This might register low on the useful information index, but I decided a few years back as
VC Coraid was coming apart and New Coraid was being resurrected under the auspices of
SouthSuite Inc., that I would have a C mono-culture and use the language for everything.
Our website is written in C. Webpages generated on the server side using C. Our evolving
ERP is written in C. Our subscription system is written in C. Our test systems are written
in it. All work quite well.
The focus on C was for three main reasons. First, our products are infrastructure products
and are meant to be simple, fast, and affordable. Forty-two years of experience plus C
gives us the ability to squeeze all the performance possible from any hardware platform.
We "see" the instructions our code will generate. C is a great choice for that.
(As would have been Oberon, but that's another discussion.)
Second, if instead of having a set of complex languages, each with its own adherents,
using a single language removes all the distracting and divisive language wars having
multiple complex languages create. Little language like AWK and the shell script are fine.
It's the more complex ones that divide people.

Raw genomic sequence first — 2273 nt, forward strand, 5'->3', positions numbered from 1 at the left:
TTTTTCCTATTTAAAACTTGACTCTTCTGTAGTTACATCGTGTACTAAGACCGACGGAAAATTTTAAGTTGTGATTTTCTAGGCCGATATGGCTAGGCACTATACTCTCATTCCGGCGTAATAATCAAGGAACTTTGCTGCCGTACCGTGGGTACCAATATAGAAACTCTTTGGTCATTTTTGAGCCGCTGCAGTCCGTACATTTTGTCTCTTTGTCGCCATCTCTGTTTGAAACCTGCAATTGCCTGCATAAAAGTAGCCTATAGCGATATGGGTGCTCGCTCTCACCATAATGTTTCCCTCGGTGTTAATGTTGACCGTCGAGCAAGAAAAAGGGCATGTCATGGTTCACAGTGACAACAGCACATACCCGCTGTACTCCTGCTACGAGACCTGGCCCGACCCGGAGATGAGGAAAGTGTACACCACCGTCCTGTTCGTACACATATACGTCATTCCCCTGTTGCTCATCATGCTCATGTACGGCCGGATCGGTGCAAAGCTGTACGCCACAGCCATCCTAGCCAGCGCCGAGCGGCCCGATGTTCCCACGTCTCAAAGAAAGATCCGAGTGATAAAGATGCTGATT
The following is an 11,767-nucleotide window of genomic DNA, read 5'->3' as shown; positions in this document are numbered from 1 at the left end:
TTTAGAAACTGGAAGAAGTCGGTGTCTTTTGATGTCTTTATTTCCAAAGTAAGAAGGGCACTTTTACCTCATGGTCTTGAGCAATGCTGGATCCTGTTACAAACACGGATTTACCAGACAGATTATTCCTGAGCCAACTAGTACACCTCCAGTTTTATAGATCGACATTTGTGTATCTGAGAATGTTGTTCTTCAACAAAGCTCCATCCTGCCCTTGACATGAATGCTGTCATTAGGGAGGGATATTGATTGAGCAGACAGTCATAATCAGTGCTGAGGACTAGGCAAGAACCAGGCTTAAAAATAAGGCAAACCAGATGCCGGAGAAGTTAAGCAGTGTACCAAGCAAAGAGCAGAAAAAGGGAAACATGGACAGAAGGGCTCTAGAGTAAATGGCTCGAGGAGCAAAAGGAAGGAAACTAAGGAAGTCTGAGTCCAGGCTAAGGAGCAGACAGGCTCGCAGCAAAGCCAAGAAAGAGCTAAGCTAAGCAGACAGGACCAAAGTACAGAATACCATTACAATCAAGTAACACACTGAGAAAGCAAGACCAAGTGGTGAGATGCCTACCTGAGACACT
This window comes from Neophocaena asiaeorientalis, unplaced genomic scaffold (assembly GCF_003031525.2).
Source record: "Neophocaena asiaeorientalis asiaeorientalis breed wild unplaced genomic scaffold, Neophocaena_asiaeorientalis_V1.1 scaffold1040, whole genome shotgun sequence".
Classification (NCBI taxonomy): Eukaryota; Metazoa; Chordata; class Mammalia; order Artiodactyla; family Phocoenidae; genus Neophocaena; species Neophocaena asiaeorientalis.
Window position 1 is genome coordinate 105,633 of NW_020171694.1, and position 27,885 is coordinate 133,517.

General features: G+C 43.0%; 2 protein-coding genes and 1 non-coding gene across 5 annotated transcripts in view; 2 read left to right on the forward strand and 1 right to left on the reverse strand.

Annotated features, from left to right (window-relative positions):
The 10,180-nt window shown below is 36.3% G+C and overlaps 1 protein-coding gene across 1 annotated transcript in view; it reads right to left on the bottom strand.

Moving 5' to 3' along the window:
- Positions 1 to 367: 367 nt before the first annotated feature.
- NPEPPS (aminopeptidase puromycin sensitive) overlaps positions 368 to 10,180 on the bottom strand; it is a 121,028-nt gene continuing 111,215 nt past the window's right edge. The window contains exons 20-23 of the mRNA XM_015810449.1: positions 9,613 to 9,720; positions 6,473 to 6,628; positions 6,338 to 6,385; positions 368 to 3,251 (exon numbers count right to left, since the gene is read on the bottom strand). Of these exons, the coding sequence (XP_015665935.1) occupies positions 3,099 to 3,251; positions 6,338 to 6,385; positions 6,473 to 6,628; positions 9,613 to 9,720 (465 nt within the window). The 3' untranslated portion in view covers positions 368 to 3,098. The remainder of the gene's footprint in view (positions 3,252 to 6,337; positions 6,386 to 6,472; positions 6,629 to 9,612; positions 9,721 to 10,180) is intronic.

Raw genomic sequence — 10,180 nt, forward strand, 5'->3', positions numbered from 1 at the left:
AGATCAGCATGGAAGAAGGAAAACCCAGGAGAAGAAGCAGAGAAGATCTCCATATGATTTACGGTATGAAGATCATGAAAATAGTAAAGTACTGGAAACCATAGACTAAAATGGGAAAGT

Lastly, a single, powerful, simple (on the other side of complexity) language that a
single person can maintain is essential to our Software Atelier model of doing business.
Like the workshops of the renaissance, we have to understand and work on all our own
tools. I use Ken's C compiler under Plan 9. It weights in at a light, 20K lines of
As I said, I'm not sure how useful this data point is for you. Over the last thirty
years I carefully chose my foot falls through the software swamp to avoid getting sucked
under by one of the quagmires of complexity.
On Jun 7, 2020, at 5:22 AM, Andy Kosela
On 6/7/20, arnold(a)skeeve.com <arnold(a)skeeve.com> wrote:
Ed Carp <erc(a)pobox.com> wrote:
"Arnold once told that there is more demand
for C developers
in Israel. I envy you"
The market in Israel for software developers is VERY hot.
Based entirely on the emails I get from Linked-In about jobs that may
interest me, there's some C, but a lot more C++, both Windows and Linux.
Also a lot of Python.
Seriously, is anyone still doing any real development in C besides
kernel programming and embedded world?? Maybe I was living under a
rock, but I always had an impression that the industry moved to C++ in
the late 90s and stayed with it ever since.
The last bastion of C was open source Linux/*BSD programming but I
remember the time when C was a truly universal programming language
used for _everything_ including games (e.g. Doom). Maybe I just miss